Culture

When Superheroes Take the Stage

Zawe Ashton, Charlie Cox, and Tom Hiddleston in Betrayal (Marc Brenner)
This is probably Pinter’s most commercial play, but that’s a bit like saying the Filet-O-Fish is the healthiest sandwich at McDonald’s.

As with everything else in popular culture, the theater exists in the shadow of superhero movies. I think my favorite performance by a comic-book supremo in the past couple of years was Chris Evans as an arrogant cop in last year’s revival of Kenneth Lonergan’s Lobby Hero, though a close second was Mark Ruffalo as a son dealing with his father’s estate in the 2017 production of Arthur Miller’s The Price. This week brought a stage face-off between Loki and Daredevil.

Tom Hiddleston, who played the former in several Avengers movies, and Charlie Cox, who starred as the latter in the Netflix series, are this time fighting not for the world but for a woman (Zawe Ashton), in Harold Pinter’s 1978 play Betrayal. Hiddleston’s Robert is married to Emma; Cox’s Jerry has had an affair with her, for seven years.

This is probably Pinter’s most commercial play, but that’s a bit like saying the Filet-O-Fish is the healthiest sandwich at McDonald’s. Betrayal (at the Bernard B. Jacobs Theatre through December 8) is chilly and forbidding and drained, its characters keeping one another and the audience guessing about their true thoughts. Yet on this occasion Pinter, who could scarcely write the word hello without imbuing it with malice or sarcasm, at least colored within the lines. (This is introductory Pinter or Pinter Lite: one calorie, so it doesn’t fill you up with bitterness.)

Unlike Pinter’s most acidic work, such as The Birthday Party and The Caretaker, Betrayal takes place within relatively familiar boundaries of human behavior and doesn’t rely quite so heavily on those legendarily lethal pauses that poison the words around them. If you published a 500-page blank book entitled Harold Pinter’s Greatest Pauses, theater boffins would nod sagely. Betrayal is also relatively straightforwardly told. Well, except it’s told backwards.

That motif (gimmick?) is the hook of the play, but unlike in Stephen Sondheim’s similarly time-inverted Merrily We Roll Along (or Christopher Nolan’s Memento), I’m not sure the temporal backwardness much deepens the story, though it certainly makes it theatrical. I doubt the play would be much produced anymore were it not for the reputation of genius that Pinter earned in his other nastier but more effective plays.

The opening scene finds Emma, who works in an art gallery, and Jerry, a literary agent, catching up two years after their affair ended. Another relationship is also ending: Robert, a book publisher and Jerry’s close friend since the pair of them were undergraduate editors of poetry magazines at the same time, has told Emma he can be married to her no longer, following a long and intimate talk. What is surprising about this development is that, though Jerry didn’t know this, Emma admitted to Robert four years ago that she was having an affair, in a scene set in Venice we’ll witness later in the play. There’s a bit more going on here than a jealous spouse deciding he has had enough.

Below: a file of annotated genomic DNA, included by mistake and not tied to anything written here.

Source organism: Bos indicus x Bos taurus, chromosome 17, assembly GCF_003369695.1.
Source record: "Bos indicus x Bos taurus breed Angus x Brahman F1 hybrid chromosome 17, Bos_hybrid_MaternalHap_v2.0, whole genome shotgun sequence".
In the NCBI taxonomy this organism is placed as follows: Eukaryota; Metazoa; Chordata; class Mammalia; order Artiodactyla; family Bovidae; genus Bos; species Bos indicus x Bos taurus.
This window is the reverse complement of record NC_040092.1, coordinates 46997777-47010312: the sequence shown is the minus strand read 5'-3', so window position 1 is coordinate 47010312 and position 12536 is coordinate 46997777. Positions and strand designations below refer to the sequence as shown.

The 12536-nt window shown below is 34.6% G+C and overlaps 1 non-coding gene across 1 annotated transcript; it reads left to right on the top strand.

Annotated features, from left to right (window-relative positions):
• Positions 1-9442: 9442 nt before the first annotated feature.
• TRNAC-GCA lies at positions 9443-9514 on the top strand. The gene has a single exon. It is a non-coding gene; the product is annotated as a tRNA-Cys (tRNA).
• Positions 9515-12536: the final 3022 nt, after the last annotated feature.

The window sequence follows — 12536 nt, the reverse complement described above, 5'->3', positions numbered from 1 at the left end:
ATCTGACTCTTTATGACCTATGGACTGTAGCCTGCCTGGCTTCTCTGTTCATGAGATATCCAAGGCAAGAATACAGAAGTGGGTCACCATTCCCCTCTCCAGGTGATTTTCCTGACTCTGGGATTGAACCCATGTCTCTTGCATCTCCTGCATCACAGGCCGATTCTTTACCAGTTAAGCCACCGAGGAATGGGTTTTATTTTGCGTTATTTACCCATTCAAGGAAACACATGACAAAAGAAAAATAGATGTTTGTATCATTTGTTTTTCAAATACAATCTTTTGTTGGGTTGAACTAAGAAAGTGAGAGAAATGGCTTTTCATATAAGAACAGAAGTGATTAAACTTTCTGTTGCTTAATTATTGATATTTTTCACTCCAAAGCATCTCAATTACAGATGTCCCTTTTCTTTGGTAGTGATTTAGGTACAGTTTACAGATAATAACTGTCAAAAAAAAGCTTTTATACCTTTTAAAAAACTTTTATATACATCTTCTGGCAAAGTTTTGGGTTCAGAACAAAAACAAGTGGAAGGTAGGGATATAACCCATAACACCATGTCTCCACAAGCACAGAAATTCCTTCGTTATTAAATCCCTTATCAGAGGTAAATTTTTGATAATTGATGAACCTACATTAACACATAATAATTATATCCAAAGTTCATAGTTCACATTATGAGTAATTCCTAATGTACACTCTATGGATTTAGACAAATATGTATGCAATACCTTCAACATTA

Yet the impact of the cheating is muted: Robert was also having an affair, but no one seems to think this much matters. Emma, after her affair with Jerry ended, embarked on another adulterous liaison, though she has two children with Robert. (Jerry has two of his own with Judith, his wife, a character mentioned but never seen.) All of this betrayal is rendered with a sort of clenched detachment, and in many scenes only two characters are present, but the third actor doesn’t leave the stage, instead wandering in the background or staring moodily off to the side. In one tense moment, the director Jamie Lloyd has Hiddleston (who isn’t present in the scene) sit right next to Jerry as he discusses his liaison with Emma. This could be powerful, if we were ever convinced that anyone in the play was suffering much. But no one is, at least not for the surface reasons: The takeaway is that Robert might be afflicted with longing for Jerry, or at least that the real betrayal here is that he has lost his best mate, not his wife. When Emma suggests going to lunch with the two men, Robert puts her off, saying he looks forward to, among other things, having a shower with Jerry at the club.

Is this a hint at homosexuality, a mockery of same, or a bit of wife-trolling? Pinter leaves it to his audience to do much of the work in imagining what is really going on in these three psyches. That gets tiresome. Betrayal is best when played as a teasing, slightly sinister comedy, as it was in a 2000 Broadway production in which then little-known John Slattery played Robert and made the most of it, stealing the show from his co-stars Juliette Binoche and Liev Schreiber. Hiddleston is a fine actor and gets some laughs out of the part as Robert toys with the other two, but he spends much of the play seeming forlorn where Slattery was impish, which is why this staging drags a bit even at an abbreviated 90 minutes. Cox, meanwhile, is more than adequate as the duplicitous friend, but Emma Ashton merely comes across as sweet and slightly passive. She hardly seems worth anyone’s trouble, and I’m not sure the play does either.

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